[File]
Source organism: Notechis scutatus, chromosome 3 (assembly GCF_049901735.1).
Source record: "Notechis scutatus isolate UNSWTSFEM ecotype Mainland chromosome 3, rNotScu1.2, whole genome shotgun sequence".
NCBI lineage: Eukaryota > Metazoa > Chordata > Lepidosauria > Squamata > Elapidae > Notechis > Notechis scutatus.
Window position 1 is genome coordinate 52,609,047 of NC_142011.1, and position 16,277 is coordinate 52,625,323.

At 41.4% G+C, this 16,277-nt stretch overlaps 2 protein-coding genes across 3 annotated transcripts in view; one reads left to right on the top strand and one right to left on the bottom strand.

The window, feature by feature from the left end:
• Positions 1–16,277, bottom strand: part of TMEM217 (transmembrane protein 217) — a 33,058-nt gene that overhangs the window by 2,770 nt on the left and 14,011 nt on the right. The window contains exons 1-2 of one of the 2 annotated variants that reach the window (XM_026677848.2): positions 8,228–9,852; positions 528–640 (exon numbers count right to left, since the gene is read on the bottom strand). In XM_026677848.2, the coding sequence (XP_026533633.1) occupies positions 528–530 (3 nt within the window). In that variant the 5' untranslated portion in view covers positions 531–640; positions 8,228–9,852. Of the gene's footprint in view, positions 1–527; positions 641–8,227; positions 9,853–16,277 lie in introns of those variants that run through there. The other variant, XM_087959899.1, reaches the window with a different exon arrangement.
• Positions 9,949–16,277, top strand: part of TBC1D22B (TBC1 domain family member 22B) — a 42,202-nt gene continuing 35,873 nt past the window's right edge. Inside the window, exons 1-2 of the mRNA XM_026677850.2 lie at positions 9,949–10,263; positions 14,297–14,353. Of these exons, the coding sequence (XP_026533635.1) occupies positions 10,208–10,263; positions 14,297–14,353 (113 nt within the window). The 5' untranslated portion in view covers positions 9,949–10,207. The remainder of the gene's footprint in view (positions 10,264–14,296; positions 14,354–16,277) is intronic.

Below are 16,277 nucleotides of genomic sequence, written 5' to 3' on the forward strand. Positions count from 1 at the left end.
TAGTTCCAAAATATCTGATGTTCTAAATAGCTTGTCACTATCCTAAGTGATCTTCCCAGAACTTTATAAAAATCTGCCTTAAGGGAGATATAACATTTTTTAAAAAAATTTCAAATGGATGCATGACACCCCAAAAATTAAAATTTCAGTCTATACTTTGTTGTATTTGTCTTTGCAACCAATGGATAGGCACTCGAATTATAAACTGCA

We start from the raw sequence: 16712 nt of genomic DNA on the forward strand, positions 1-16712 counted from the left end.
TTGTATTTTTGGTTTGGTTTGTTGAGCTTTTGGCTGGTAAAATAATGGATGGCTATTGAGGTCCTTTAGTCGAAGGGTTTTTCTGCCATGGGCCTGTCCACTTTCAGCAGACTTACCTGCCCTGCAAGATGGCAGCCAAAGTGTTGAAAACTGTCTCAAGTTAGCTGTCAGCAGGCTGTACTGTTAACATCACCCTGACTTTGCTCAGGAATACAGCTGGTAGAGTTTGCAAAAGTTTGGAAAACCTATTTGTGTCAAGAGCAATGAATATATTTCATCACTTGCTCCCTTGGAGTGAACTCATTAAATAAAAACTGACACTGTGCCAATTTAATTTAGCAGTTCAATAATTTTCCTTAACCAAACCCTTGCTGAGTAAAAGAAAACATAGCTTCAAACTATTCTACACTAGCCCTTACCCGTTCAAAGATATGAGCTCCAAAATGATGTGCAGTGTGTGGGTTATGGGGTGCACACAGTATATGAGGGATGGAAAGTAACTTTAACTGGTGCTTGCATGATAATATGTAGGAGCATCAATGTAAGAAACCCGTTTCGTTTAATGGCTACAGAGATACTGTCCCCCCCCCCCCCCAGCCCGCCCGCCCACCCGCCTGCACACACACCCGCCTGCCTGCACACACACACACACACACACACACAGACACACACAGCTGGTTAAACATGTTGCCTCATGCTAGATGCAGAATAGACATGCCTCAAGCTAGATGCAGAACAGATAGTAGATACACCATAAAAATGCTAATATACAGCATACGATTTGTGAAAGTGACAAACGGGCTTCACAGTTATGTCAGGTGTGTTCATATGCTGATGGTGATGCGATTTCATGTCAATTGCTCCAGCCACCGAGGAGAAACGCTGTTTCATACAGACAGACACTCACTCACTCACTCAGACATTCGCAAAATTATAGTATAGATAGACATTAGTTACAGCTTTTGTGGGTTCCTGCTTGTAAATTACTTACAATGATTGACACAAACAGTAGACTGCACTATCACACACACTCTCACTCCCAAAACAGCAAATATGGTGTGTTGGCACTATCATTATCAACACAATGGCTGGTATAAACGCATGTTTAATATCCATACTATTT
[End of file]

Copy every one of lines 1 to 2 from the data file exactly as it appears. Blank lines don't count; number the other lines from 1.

Source organism: Notechis scutatus, chromosome 3 (assembly GCF_049901735.1).
Source record: "Notechis scutatus isolate UNSWTSFEM ecotype Mainland chromosome 3, rNotScu1.2, whole genome shotgun sequence".